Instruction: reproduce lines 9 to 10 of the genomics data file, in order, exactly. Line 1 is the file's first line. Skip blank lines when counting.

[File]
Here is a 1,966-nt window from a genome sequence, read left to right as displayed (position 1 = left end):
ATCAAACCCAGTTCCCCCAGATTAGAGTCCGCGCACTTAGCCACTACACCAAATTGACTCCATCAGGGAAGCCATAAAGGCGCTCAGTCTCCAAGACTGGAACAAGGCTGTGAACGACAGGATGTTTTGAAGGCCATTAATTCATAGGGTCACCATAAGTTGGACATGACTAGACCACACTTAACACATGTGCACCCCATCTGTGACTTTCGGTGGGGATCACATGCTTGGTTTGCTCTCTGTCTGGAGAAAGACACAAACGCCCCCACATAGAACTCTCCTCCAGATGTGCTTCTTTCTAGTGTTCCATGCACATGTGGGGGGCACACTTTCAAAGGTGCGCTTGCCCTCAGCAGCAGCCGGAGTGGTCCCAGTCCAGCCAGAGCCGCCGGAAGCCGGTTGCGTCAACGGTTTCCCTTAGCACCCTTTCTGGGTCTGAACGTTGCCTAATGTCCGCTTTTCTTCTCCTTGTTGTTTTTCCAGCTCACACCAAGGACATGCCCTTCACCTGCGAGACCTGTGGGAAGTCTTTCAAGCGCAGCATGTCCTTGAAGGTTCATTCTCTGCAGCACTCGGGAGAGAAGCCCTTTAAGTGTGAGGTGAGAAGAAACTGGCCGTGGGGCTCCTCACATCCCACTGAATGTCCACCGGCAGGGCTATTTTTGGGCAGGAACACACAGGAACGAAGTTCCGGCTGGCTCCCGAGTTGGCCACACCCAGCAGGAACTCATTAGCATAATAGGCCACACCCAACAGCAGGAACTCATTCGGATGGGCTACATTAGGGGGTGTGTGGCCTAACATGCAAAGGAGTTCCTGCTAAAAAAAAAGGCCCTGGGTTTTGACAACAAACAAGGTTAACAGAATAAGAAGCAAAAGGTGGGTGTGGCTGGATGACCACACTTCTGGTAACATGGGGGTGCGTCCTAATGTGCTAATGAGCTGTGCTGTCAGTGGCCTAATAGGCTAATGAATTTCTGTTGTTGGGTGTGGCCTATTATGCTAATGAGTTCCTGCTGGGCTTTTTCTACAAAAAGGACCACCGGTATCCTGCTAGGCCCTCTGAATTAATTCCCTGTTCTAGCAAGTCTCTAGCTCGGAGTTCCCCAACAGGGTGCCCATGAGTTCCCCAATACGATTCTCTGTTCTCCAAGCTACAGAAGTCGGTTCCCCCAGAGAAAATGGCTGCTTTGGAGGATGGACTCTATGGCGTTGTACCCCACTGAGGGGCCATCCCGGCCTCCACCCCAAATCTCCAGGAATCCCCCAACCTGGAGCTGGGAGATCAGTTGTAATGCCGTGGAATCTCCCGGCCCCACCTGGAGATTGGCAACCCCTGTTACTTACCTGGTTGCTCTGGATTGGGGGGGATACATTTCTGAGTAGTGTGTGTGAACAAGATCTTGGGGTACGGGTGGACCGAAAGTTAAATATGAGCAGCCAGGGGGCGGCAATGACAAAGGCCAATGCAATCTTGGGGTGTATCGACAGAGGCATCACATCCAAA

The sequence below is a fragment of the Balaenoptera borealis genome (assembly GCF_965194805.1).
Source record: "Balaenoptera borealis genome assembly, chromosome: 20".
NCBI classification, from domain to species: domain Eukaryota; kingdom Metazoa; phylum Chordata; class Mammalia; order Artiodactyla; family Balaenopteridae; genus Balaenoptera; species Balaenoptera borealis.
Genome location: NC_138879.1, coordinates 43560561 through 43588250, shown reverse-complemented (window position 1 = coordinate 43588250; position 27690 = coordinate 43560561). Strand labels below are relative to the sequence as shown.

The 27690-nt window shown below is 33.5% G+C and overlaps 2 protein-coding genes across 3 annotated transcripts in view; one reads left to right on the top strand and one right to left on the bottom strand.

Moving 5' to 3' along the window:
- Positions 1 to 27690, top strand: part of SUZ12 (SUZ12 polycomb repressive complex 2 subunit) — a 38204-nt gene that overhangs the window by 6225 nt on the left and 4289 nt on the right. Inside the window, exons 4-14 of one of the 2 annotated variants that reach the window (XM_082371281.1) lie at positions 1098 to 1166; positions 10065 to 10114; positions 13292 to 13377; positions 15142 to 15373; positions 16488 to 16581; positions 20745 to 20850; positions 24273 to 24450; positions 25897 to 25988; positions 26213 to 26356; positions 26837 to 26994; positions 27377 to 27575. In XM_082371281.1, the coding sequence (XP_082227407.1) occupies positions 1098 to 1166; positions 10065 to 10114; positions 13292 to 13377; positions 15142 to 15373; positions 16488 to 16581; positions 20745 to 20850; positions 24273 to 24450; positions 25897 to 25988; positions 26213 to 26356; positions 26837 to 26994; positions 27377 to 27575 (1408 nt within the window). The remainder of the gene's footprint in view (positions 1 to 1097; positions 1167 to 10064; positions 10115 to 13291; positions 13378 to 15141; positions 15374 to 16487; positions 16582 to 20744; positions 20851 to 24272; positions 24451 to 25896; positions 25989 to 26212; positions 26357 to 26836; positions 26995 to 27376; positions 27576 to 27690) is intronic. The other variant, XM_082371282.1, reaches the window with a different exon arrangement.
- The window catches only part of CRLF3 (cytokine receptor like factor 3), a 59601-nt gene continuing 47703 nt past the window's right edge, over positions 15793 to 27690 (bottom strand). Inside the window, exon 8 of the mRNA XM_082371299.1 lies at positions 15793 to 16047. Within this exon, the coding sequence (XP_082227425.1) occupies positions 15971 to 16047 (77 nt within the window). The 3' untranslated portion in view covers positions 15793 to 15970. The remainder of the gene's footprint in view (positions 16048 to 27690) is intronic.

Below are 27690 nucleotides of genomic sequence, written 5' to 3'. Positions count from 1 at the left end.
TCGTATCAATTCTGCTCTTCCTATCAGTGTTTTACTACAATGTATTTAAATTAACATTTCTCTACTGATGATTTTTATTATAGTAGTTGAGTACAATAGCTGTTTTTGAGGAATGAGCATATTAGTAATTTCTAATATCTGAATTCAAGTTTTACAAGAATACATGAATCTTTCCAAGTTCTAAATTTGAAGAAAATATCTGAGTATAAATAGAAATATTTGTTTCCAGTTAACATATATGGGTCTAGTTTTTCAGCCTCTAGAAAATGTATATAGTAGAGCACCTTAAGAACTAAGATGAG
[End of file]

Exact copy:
- Positions 1 to 27690, top strand: part of SUZ12 (SUZ12 polycomb repressive complex 2 subunit) — a 38204-nt gene that overhangs the window by 6225 nt on the left and 4289 nt on the right. Inside the window, exons 4-14 of one of the 2 annotated variants that reach the window (XM_082371281.1) lie at positions 1098 to 1166; positions 10065 to 10114; positions 13292 to 13377; positions 15142 to 15373; positions 16488 to 16581; positions 20745 to 20850; positions 24273 to 24450; positions 25897 to 25988; positions 26213 to 26356; positions 26837 to 26994; positions 27377 to 27575. In XM_082371281.1, the coding sequence (XP_082227407.1) occupies positions 1098 to 1166; positions 10065 to 10114; positions 13292 to 13377; positions 15142 to 15373; positions 16488 to 16581; positions 20745 to 20850; positions 24273 to 24450; positions 25897 to 25988; positions 26213 to 26356; positions 26837 to 26994; positions 27377 to 27575 (1408 nt within the window). The remainder of the gene's footprint in view (positions 1 to 1097; positions 1167 to 10064; positions 10115 to 13291; positions 13378 to 15141; positions 15374 to 16487; positions 16582 to 20744; positions 20851 to 24272; positions 24451 to 25896; positions 25989 to 26212; positions 26357 to 26836; positions 26995 to 27376; positions 27576 to 27690) is intronic. The other variant, XM_082371282.1, reaches the window with a different exon arrangement.
- The window catches only part of CRLF3 (cytokine receptor like factor 3), a 59601-nt gene continuing 47703 nt past the window's right edge, over positions 15793 to 27690 (bottom strand). Inside the window, exon 8 of the mRNA XM_082371299.1 lies at positions 15793 to 16047. Within this exon, the coding sequence (XP_082227425.1) occupies positions 15971 to 16047 (77 nt within the window). The 3' untranslated portion in view covers positions 15793 to 15970. The remainder of the gene's footprint in view (positions 16048 to 27690) is intronic.